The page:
If Syriza’s government is crushed by financial markets it would be hard to argue that democracy is still able to control capitalism. 

The balkanisation of Greece’s centre-left politics

Greece’s Pasok centre-left, one of the most prominent parties in post-1980 Europe is now a pale shadow of itself and a marginal presence in the continent’s social democracy. 

Can Syriza break Merkel's popularity and reanimate the German left?

Contrary to popular perception, not all of Germany is behind Merkel's hardline towards Greece. Can the victory of Syriza challenge the "no alternative" dogma and galvanize the German left?

“First we take Athens, then we take Madrid”

The primary goal of Podemos is to marshal an ample majority, which means in practice to build a middle-class party, and to give up the traditional Left/Right axis for a position of centrality. Español.

Not so strange bedfellows: making sense of the coalition between Syriza and the Independent Greeks

How do we make sense of the seemingly incongruous coalition between Syriza and the Independent Greeks?

Yanis Varoufakis: cometh the man?

A look at Yanis Varoufakis's journey from maverick economist to Greece's finance minister - as told through his contributions to openDemocracy.

Greece and the unlearned lesson of 1990

The EU might have predicted Syriza's overwhelming victory. After all, wasn't this the great unlearned lesson from the experience of east-central Europe over the last 25 years?

Podemos’ March for Change

Today’s show of mass support and the clear affection people in the crowd have for him will undoubtedly give Iglesias a much needed boost.

University in Greece: the cradle of politics

Like many prominent Greek politicians, Alexis Tsipras cut his teeth as a student politician in the intense and fascinating world of Greek university politics.

Syriza: The radical left's Greek Spring?

Will Syriza's victory lead to a 'radical left' Spring across Europe, or are such reactions premature?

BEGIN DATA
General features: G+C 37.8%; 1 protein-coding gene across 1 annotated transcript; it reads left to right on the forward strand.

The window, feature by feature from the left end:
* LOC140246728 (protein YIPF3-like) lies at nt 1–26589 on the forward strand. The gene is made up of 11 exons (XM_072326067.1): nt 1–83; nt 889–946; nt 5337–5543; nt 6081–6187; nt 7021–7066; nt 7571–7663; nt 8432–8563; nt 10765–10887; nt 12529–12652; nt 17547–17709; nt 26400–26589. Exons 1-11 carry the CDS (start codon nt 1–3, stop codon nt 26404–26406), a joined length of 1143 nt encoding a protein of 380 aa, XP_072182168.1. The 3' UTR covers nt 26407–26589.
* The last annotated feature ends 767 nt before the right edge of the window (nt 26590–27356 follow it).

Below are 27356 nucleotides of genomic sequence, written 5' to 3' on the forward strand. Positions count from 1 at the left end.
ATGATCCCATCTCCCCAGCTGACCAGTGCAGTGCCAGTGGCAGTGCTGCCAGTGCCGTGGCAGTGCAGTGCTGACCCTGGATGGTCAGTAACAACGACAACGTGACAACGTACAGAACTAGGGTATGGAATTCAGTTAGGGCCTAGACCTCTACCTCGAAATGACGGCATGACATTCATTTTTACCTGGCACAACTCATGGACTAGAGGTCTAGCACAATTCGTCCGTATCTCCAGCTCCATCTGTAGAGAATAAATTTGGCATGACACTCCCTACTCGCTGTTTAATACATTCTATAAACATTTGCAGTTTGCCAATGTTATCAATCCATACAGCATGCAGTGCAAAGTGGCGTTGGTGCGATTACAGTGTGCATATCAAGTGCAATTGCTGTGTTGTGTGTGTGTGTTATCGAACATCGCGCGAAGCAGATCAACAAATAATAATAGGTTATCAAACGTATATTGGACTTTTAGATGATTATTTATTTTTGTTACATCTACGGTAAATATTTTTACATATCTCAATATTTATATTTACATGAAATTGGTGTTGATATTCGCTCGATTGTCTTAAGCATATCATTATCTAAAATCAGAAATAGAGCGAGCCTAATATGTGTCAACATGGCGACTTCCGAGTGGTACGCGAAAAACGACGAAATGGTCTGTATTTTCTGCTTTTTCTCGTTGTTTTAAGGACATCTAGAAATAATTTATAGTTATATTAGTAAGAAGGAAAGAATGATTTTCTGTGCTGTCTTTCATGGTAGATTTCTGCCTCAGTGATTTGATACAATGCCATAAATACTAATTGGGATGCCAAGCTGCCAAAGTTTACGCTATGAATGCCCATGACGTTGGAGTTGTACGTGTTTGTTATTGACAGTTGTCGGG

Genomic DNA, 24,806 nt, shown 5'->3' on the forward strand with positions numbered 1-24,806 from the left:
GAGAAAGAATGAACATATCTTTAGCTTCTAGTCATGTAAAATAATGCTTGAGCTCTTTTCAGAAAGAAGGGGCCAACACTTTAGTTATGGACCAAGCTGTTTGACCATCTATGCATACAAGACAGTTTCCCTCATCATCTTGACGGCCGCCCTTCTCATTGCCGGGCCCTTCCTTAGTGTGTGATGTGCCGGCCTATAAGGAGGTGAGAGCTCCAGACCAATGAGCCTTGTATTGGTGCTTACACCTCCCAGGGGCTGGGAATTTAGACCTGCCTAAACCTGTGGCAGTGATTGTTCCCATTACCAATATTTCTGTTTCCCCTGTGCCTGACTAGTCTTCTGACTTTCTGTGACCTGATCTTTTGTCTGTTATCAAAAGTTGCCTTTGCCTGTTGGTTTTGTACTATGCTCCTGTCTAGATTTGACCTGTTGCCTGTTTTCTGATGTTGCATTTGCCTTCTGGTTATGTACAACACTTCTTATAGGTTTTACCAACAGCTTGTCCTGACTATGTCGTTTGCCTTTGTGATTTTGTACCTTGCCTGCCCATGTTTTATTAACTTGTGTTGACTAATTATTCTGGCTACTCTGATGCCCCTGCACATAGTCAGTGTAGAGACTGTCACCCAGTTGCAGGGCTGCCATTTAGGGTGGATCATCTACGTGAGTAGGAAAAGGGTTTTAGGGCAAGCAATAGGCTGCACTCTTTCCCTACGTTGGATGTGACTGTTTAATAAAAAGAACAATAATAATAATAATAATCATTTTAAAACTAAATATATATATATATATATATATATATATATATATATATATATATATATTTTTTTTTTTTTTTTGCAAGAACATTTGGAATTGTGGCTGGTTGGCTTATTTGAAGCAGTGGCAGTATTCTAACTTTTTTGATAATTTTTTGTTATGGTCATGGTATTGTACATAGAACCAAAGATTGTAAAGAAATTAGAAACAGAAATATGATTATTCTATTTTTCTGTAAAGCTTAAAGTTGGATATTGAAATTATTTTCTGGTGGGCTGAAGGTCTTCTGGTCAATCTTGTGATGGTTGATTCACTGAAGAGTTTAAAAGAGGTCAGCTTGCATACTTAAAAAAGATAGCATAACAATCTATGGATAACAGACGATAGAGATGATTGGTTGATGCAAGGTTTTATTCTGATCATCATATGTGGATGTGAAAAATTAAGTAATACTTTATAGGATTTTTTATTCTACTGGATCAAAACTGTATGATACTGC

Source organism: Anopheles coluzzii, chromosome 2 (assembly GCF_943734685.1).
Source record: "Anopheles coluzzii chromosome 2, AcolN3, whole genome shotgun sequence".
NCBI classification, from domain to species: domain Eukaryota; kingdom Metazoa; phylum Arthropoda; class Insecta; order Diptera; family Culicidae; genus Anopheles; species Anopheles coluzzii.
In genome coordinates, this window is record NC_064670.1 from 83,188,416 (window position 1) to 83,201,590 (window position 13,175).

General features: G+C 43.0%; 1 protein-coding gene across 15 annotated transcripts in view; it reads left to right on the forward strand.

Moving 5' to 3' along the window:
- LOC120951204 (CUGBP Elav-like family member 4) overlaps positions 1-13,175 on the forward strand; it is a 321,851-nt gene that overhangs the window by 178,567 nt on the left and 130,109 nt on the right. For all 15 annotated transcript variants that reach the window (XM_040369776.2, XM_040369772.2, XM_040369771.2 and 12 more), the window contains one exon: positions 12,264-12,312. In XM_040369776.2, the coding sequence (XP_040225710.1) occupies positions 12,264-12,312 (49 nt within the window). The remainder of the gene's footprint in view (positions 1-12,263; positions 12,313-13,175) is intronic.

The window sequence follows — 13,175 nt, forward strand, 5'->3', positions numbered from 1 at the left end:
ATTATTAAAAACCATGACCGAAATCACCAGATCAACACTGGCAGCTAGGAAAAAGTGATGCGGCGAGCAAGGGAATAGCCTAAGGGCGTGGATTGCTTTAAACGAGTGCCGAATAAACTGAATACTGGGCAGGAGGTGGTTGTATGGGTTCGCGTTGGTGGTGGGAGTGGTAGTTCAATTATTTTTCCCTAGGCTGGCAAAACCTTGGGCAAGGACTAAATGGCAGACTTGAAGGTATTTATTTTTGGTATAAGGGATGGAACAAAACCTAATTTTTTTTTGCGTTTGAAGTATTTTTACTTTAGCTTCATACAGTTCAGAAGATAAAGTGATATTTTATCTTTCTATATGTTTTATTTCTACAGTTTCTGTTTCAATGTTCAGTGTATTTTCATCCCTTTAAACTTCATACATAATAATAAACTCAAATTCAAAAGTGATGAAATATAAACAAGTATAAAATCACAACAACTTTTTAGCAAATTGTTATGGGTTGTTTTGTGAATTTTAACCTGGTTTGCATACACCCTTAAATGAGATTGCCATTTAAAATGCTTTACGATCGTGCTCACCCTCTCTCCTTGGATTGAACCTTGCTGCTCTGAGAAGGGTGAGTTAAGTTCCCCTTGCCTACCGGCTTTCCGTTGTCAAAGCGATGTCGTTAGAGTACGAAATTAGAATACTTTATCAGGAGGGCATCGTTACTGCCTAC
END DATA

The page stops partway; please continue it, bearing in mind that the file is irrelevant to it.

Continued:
From Athens to Kobane, winds fill Kurdish sails

Could Greece, through democratic elections, become for Turkey what Tunisia became for Egypt in 2011 through mass protests?

The Collectivist, debt colonialism and the real Alexis Tsipras

As the new government’s statement on Mariupol reveals, Greece will leverage its position along a geopolitical fault-line to maximise its bargaining power. 

Putin’s 'useless idiots' or signs of a deeper pathology? Russophilia and national populism in Greece

A number of ministers in the new Greek government have already been criticised by European commentators for their supposedly pro-Russian views. What explains this unique strain of Russophilia among the Greek radical left?

The other, dark winner of the Greek elections

Why is nobody talking about Golden Dawn coming a sensational third in the Greek elections?

Why the Irish political elite is terrified of Syriza

The Irish political elite is deeply invested in an essentially religious narrative: Ireland sinned, Ireland confessed, Ireland did penance, Ireland has been forgiven, Ireland will be rewarded. If Syriza's strategy in Greece succeeds, this will be exposed as a folly.

The winds are changing: a new left populism for Europe

The unprecedented presence of international media, solidarity delegations and representatives of socialist and leftish parties in Athens signalled that Syriza’s triumph was something more than just another electoral victory. 

Carry on Sisyphus: short answers on Greece’s post-electoral politics

Perhaps paradoxically, Greece’s real problem is primarily political, not economic, and its name is “populism.”

What 'austerity' has done to Greek healthcare

The shocking 'austerity'-imposed destruction of Greece's once proud healthcare system is a key reason Greeks have turned to Syriza, finds London GP Louise Irvine in an eye witness account. 

Syriza win – hope for Greece and Europe?

Though the challenges they face are immense, Syriza have brought some much needed hope back to Greece - and even to the European Union.